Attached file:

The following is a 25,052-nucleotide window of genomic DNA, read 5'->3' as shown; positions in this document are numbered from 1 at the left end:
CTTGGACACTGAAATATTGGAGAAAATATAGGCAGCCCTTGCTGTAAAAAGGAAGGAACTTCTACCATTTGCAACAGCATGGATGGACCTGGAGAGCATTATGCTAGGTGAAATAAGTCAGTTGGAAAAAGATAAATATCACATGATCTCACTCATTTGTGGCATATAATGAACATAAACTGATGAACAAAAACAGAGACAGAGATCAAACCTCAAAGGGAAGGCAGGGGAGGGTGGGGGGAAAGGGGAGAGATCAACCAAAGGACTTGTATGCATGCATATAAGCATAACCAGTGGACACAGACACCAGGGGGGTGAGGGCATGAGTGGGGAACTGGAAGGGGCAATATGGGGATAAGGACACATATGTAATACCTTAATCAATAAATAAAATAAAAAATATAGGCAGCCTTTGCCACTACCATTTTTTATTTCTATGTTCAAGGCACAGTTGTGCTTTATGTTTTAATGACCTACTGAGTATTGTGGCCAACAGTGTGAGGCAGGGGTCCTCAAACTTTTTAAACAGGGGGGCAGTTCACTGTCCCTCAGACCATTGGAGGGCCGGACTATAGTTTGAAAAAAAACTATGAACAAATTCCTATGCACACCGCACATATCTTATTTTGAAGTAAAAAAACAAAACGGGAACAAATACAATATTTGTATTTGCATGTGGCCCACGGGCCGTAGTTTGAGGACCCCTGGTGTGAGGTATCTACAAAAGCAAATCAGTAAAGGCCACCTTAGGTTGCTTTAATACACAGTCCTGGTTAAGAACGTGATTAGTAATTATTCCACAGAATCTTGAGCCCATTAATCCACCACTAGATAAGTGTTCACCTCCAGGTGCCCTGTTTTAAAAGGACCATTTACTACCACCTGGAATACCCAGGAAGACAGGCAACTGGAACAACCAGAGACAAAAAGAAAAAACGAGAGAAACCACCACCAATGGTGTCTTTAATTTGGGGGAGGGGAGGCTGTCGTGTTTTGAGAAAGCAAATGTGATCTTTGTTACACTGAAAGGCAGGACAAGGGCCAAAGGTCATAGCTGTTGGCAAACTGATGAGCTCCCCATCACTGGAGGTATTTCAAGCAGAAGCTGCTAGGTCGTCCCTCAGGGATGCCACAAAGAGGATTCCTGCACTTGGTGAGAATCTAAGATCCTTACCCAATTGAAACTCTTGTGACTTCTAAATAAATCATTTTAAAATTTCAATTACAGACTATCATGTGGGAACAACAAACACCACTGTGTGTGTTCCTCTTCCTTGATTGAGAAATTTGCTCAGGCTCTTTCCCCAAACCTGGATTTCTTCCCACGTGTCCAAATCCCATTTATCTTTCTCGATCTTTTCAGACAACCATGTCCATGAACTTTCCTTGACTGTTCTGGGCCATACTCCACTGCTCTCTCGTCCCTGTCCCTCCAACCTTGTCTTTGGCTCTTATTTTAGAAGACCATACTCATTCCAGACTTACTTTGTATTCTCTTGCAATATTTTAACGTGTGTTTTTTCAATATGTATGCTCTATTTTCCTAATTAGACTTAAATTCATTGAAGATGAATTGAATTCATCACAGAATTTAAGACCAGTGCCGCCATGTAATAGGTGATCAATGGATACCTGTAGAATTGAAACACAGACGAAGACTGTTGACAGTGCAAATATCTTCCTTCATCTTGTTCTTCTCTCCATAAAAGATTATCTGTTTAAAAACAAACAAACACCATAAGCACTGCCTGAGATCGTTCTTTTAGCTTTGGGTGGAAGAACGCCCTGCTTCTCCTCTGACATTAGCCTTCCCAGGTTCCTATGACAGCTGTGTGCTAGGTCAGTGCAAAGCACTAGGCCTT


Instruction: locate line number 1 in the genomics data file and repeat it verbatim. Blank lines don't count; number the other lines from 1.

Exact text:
The following is a 25,052-nucleotide window of genomic DNA, read 5'->3' as shown; positions in this document are numbered from 1 at the left end: